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Chaim Kaufmann

 

 

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2005

Spring 2005

"Correspondence: Selling the Market Short? The Marketplace of Ideas and the Iraq War"

Journal Article, International Security, issue 4, volume 29

By Ronald Krebs, Former Research Fellow, International Security Program, 2001-2002 and Chaim Kaufmann

Ronald Krebs and Chaim Kaufmann offer competing explanations for the role of the marketplace of ideas in the lead-up to the Bush administration’s decision to invade Iraqin March 2003 and remove Saddam Hussein from power.

 

2004

Summer 2004

"Threat Inflation and the Failure of the Marketplace of Ideas: The Selling of the Iraq War"

Journal Article, International Security, issue 1, volume 29

By Chaim Kaufmann

Are mature democracies better at making foreign policy than other kinds of regimes? Do their robust civic institutions and a flourishing marketplace of ideas reduce the likelihood of inflated threat assessments and “myths of empire” that can lead to risky foreign policies and, in some cases, war?

 

1999

Winter 1998/1999

"Correspondence: Taking Offense at Offense Defense Theory"

Journal Article, International Security, issue 3, volume 23

By James W. Davis Jr., Bernard I. Finel, Stacie Goddard, Former Research Fellow, Intrastate Conflict Program/International Security Program, 2001-2002, Stephen Van Evera, Former Research Fellow, International Security Program, 1978-1981 and 1984-1987; Editorial Board Member, Quarterly Journal: International Security, Charles Glaser, Former Research Fellow, International Security Program, 1982-1985; Editorial Board Member, Quarterly Journal: International Security and Chaim Kaufmann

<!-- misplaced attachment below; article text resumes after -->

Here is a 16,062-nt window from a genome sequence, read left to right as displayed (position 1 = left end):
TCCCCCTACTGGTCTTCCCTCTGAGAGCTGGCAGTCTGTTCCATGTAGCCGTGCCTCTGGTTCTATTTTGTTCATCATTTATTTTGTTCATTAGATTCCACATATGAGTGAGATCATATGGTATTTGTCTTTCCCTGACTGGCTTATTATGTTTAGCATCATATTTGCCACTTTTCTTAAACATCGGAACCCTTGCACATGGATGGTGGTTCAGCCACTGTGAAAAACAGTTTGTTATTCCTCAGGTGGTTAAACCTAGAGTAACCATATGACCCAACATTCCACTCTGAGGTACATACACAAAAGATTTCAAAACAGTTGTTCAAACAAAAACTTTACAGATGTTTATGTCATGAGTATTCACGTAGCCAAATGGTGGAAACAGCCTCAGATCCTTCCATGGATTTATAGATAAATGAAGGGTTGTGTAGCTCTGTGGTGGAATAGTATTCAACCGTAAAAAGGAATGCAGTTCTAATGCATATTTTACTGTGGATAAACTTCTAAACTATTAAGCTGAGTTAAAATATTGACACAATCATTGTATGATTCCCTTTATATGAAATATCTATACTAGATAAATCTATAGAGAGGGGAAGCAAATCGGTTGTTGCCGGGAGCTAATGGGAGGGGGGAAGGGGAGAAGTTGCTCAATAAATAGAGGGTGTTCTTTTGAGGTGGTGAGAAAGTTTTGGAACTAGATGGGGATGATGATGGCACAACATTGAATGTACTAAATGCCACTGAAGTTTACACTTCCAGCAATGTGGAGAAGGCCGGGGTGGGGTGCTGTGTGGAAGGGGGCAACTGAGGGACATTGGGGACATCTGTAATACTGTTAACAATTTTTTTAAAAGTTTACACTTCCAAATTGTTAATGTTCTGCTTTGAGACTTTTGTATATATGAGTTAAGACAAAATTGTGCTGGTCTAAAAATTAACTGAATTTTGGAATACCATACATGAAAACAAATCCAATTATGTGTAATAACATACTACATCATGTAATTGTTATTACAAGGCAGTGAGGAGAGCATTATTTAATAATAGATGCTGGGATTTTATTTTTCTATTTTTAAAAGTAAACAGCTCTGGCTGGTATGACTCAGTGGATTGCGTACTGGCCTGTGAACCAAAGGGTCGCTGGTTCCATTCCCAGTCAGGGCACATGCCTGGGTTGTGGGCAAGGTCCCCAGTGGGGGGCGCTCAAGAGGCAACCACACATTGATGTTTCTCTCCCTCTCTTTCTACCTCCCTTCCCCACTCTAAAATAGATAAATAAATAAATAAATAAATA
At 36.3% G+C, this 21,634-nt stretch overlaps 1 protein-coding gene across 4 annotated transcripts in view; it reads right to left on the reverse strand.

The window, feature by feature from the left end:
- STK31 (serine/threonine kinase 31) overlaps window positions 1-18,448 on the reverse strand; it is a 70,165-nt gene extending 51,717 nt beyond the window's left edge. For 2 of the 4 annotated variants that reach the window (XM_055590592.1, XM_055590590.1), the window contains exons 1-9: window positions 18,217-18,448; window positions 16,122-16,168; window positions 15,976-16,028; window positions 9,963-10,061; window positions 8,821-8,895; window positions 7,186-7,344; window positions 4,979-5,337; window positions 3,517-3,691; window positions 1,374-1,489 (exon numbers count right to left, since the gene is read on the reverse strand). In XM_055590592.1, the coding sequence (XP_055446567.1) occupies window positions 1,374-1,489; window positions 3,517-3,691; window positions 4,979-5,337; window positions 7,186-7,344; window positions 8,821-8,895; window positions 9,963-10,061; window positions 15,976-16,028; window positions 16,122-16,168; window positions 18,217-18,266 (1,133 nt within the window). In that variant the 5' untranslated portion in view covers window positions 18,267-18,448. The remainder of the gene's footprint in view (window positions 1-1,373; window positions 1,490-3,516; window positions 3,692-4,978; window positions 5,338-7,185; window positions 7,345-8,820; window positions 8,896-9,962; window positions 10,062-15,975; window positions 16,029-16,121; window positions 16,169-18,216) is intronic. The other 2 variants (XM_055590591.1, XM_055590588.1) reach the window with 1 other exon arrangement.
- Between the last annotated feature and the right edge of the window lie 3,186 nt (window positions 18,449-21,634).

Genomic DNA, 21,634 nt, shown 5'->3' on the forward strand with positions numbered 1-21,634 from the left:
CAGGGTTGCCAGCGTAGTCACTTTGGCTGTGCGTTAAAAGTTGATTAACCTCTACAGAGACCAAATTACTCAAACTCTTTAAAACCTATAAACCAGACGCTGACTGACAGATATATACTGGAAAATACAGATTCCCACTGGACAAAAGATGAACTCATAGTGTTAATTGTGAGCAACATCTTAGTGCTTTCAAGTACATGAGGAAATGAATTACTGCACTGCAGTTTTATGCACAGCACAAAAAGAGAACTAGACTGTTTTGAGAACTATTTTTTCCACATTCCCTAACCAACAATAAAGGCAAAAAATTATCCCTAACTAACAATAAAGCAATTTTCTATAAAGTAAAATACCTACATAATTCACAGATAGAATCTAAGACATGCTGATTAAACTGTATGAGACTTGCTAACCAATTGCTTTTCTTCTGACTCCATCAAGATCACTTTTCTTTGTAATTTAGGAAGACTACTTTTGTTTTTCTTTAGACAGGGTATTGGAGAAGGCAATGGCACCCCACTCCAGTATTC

The usefulness of offense-defense theory is the subject of our correspondence section.

 

1998

Fall 1998

"When All Else Fails: Ethnic Population Transfers and Partitions in the Twentieth Century"

Journal Article, International Security, issue 2, volume 23

By Chaim Kaufmann

Recognizing that the permanent separation of warring ethnic groups is highly controversial, the author recommends that separation should be implemented in only the most extreme cases.

 

 

Spring 1998

"What Is the Offense-Defense Balance and How Can We Measure It?"

Journal Article, International Security, issue 4, volume 22

By Charles Glaser, Former Research Fellow, International Security Program, 1982-1985; Editorial Board Member, Quarterly Journal: International Security and Chaim Kaufmann

The authors respond to two major criticisms of offense-defense theory: first, that the theory lacks a commonly accepted definition of its key independent variable—the offense-defense balance—and, second, that the offense-defense balance cannot be measured.

 

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